The Five Books Against Marcion by Tertullian
Chapter V.--Sundry Features of the Prophetic Style: Principles of Its Interpretation.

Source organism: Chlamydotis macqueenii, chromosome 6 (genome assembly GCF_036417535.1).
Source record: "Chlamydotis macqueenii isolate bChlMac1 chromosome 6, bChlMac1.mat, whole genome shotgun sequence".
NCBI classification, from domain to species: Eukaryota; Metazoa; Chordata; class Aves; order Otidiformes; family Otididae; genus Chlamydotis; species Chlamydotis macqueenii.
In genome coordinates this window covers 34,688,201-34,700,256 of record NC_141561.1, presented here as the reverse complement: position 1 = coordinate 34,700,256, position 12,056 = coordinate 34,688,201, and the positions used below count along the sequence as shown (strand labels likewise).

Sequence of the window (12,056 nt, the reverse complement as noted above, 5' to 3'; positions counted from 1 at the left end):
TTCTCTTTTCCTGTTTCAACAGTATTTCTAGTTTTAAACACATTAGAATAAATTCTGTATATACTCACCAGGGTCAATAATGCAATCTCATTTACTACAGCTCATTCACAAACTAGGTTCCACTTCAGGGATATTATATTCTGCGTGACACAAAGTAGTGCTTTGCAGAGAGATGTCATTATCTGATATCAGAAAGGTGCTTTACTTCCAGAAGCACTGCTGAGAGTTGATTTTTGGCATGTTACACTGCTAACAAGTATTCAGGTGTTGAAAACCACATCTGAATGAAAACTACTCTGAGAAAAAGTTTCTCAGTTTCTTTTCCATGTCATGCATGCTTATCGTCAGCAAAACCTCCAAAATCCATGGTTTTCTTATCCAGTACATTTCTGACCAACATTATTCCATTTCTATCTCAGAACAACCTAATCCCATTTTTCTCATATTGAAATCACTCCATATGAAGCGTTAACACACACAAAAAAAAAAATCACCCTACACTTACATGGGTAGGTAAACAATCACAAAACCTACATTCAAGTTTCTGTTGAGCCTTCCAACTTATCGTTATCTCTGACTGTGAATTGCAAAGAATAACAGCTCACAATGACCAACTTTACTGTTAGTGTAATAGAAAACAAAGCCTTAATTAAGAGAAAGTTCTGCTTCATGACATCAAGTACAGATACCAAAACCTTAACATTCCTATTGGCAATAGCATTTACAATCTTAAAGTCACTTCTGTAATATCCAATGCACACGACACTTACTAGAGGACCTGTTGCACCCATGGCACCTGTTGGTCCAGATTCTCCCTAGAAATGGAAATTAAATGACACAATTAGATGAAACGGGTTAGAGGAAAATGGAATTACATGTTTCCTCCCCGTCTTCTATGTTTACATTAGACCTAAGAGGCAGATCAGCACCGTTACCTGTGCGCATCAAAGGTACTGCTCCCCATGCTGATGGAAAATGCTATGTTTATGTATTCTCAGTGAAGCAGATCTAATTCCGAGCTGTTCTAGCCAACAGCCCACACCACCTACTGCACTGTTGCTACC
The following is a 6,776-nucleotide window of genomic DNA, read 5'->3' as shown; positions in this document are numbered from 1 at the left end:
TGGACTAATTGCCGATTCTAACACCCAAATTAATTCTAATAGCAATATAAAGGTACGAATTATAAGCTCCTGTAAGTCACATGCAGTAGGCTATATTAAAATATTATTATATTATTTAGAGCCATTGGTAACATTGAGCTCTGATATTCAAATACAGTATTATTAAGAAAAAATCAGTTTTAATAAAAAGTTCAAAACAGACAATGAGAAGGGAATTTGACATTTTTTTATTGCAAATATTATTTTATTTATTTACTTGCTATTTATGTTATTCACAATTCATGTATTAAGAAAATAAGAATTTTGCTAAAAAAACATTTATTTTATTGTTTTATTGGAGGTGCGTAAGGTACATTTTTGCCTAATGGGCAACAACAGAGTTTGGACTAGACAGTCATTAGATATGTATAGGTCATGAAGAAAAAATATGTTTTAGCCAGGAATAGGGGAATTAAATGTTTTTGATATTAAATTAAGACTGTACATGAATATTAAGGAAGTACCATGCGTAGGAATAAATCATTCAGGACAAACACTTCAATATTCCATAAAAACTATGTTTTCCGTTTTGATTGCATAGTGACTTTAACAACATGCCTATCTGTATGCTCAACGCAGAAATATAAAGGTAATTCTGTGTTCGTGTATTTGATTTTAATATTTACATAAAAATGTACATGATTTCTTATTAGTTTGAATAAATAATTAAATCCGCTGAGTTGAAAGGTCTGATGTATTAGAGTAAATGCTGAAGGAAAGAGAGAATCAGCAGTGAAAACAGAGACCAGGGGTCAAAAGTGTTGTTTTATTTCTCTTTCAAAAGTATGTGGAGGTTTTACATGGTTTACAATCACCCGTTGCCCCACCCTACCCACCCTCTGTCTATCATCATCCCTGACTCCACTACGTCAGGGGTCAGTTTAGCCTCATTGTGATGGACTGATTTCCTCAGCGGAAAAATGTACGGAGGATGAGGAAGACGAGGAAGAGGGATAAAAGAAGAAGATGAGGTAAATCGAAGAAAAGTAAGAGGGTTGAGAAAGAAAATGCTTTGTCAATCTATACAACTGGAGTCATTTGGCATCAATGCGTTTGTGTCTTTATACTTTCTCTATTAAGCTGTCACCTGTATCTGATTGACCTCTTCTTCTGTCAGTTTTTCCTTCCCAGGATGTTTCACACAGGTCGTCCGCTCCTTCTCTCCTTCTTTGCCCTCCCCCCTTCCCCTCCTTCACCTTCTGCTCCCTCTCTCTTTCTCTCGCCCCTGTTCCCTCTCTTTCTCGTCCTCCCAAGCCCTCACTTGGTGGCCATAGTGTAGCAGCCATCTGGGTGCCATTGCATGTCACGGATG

These preliminary remarks I have ventured to make at this first step of the discussion and while the conflict is, as it were, from a distance. But inasmuch as I shall now from this point have to grapple with my opponent on a distinct issue and in close combat, I perceive that I must advance even here some lines, at which the battle will have to be delivered; they are the Scriptures of the Creator. For as I shall have to prove that Christ was from the Creator, according to these (Scriptures), which were afterwards accomplished in the Creator's Christ, I find it necessary to set forth the form and, so to speak, the nature of the Scriptures themselves, that they may not distract the reader's attention by being called into controversy at the moment of their application to subjects of discussion, and by their proof being confounded with the proof of the subjects themselves. Now there are two conditions of prophetic announcement which I adduce, as requiring the assent of our adversaries in the future stages of the discussion. One, that future events are sometimes announced as if they were already passed. For it is consistent with Deity to regard as accomplished facts whatever It has determined on, because there is no difference of time with that Being in whom eternity itself directs a uniform condition of seasons. It is indeed more natural to the prophetic divination to represent as seen and already brought to pass, even while forseeing it, that which it foresees; in other words, that which is by all means future. As for instance, in Isaiah: |I gave my back to the smiters, and my cheeks (I exposed) to their hands. I hid not my face from shame and spitting.| For whether it was Christ even then, as we hold, or the prophet, as the Jews say, who pronounced these words concerning himself, in either case, that which as yet had not happened sounded as if it had been already accomplished. Another characteristic will be, that very many events are figuratively predicted by means of enigmas and allegories and parables, and that they must be understood in a sense different from the literal description. For we both read of |the mountains dropping down new wine,| but not as if one might expect |must| from the stones, or its decoction from the rocks; and also hear of |a land flowing with milk and honey,| but not as if you were to suppose that you would ever gather Samian cakes from the ground; nor does God, forsooth, offer His services as a water-bailiff or a farmer when He says, |I will open rivers in a land; I will plant in the wilderness the cedar and the box-tree.| In like manner, when, foretelling the conversion of the Gentiles, He says, |The beasts of the field shall honour me, the dragons and the owls,| He surely never meant to derive His fortunate omens from the young of birds and foxes, and from the songsters of marvel and fable. But why enlarge on such a subject? When the very apostle whom our heretics adopt, interprets the law which allows an unmuzzled mouth to the oxen that tread out the corn, not of cattle, but of ourselves; and also alleges that the rock which followed (the Israelites) and supplied them with drink was Christ; teaching the Galatians, moreover, that the two narratives of the sons of Abraham had an allegorical meaning in their course; and to the Ephesians giving an intimation that, when it was declared in the beginning that a man should leave his father and mother and become one flesh with his wife, he applied this to Christ and the church.